Talk about scary: Halloween is a hard time to stay on plan. What can you do when those 5-pound bags of candy go on sale at the grocery store, or when your kids have laid out their loot on the living room floor? We've surveyed some people who have had success with Weight Watchers, and found out how they tackle the scariest Halloween candy scenarios.
Resist the sales"My biggest Halloween challenge is not falling for the coupon in the paper," says Linda. "A 5-pound bag of Snickers on sale is still a 5-pound bag of Snickers."
Buy late"The closer to Halloween you buy the candy, the better," says Maggie. "In fact," she says, "never, ever open the bag before the first trick-or-treater comes." That way, you'll have less total temptation time to cope with.
Buy candy you don't likeDina says she heads straight for Mounds and Almond Joy when she has to pick up the Halloween candy. "Coconut is the one thing I don't like," she says.
Make up a game planIf you decide to go for the mini Reese's that the kids will love you for, says Maggie, "Start giving out more as the night wears on, so there's less left over." If there are still remainders, get them out of the house. Give the candy away to a food charity, collect it all and offer it to the neighbors, or bring it to work (and drop it off in a different department).
Go out on a full stomachIf you have to walk your kids around to trick-or-treat, make lunch your big meal of the day, so you're not walking around hungry with bags full of candy. Carry a thermos of something hot to sip on, or, as Manhattan meetings Leader Liz Josefsberg says, chew mint gum throughout the night. It’ll help kill your urge to put candy in your mouth.
Come up with a candy strategyWhen the candy's at home, work with your kids to decide what to do with it. Have them pick their 10 favorite pieces: If they're young, encourage them to leave the rest out for "The Great Pumpkin." And if they're too big to believe, encourage them to save the rest for lunches and parties.
Freeze!Liz suggests putting left-over favorite candy in the freezer. If you get weak and find yourself digging into them, they will be rock solid and it will take time to get through even one.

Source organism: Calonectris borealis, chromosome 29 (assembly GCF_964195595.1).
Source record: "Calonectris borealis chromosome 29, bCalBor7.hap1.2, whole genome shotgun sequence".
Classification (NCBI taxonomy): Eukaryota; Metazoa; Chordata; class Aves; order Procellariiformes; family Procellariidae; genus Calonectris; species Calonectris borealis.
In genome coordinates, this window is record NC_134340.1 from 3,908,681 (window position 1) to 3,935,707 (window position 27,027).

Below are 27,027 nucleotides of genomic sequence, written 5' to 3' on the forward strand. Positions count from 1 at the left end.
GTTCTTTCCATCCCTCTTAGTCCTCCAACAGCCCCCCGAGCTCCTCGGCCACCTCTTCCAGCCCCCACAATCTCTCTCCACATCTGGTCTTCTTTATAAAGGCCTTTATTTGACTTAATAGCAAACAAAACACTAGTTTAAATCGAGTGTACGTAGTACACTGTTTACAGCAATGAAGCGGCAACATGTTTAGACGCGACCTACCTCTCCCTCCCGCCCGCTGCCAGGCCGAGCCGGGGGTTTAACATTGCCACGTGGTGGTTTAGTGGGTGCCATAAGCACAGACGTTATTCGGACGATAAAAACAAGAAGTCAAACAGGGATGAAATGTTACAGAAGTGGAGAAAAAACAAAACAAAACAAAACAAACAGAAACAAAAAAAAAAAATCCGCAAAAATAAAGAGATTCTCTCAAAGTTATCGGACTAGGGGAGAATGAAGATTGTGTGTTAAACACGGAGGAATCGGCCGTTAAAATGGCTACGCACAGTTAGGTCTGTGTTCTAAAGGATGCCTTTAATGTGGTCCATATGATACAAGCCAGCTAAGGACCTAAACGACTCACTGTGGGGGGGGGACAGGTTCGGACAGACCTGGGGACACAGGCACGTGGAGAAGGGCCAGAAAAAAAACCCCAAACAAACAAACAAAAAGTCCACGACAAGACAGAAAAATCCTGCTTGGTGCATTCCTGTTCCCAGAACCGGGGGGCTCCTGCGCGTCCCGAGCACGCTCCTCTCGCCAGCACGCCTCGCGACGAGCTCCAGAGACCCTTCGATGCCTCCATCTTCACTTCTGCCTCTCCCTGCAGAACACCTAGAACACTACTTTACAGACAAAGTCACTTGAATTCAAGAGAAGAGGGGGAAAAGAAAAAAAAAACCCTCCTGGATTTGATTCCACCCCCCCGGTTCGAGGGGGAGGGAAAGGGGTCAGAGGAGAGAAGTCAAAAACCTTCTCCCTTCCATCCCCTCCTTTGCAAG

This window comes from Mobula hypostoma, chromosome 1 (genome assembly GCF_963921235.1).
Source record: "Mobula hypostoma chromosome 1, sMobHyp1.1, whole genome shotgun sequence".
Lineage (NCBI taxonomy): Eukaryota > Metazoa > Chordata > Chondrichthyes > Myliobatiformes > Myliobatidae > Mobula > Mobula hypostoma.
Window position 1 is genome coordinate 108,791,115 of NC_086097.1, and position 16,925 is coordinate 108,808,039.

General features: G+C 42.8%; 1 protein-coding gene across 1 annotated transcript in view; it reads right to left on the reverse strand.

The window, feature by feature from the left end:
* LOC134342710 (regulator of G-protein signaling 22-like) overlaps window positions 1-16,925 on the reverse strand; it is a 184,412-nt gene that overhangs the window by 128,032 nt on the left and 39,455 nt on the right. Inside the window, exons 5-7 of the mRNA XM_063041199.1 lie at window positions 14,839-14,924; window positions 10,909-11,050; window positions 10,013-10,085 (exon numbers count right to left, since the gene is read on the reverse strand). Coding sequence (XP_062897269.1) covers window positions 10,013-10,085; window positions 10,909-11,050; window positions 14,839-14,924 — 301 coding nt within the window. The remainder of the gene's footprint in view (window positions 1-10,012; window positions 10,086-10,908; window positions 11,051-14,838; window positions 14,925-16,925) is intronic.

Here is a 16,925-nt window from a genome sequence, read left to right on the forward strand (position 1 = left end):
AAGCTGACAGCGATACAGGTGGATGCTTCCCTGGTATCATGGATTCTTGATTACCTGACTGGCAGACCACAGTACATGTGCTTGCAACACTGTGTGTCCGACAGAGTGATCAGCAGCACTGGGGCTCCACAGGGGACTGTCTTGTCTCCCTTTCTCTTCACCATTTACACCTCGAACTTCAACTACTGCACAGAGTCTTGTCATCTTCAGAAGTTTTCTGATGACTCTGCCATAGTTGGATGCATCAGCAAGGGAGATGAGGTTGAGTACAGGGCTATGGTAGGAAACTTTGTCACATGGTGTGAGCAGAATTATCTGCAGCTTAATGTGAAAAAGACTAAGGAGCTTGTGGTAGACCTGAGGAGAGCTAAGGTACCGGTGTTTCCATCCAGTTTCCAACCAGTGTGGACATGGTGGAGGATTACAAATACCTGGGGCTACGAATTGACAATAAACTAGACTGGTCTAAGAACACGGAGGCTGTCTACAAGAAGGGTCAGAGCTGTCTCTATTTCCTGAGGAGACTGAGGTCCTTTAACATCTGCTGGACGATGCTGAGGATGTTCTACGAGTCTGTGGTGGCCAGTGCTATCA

Ditch the sense of occasionRemind yourself that you can buy yourself candy any time of the year. There's no need to load up on fun-size bars on October 31 when you can enjoy them whenever your heart desires.
Keep things in perspectiveEating a little bit of candy on Halloween doesn't make a person overweight — it's constant overeating that can pile on the pounds. So don't assume you can't enjoy even a single treat, especially since deprivation is a dieting tactic that often backfires.
Slimming treatsHalloween means candy wherever you look, and it can be hard denying yourself outright. For those who like to have a candy bowl nearby, we searched the shelves for candy that was lower in POINTS® value, but still gave a bang for the buck. Miniatures are a great deal in terms of portion control, while chewy candies turn out to be a big mouthful bargain and hard candies and lollipops score high for long-lasting satisfaction. Here’s a sampling:
Jolly Rancher Hard Candy Twists
Charm’s Blow Pop
1 junior or regular pop
Weight Watchers by Whitman’s Mint Patties
Tootsie Roll Tootsie Pops
Weight Watchers by Whitman’s Peanut butter crunch
Skittles Original Bite Size Candies (fun size)
Kellogg’s Rice Krispies Treats
Jolly Rancher Gummis
Jelly Belly Jelly Beans
Twizzler’s Cherry Bites
Tootsie Roll Tootsie Rolls
Weight Watchers by Whitman’s Caramel drops
Originally posted on WeightWatchers.com (http://www.weightwatchers.com/util/art/index_art.aspx?tabnum=1&art_id=536#Story)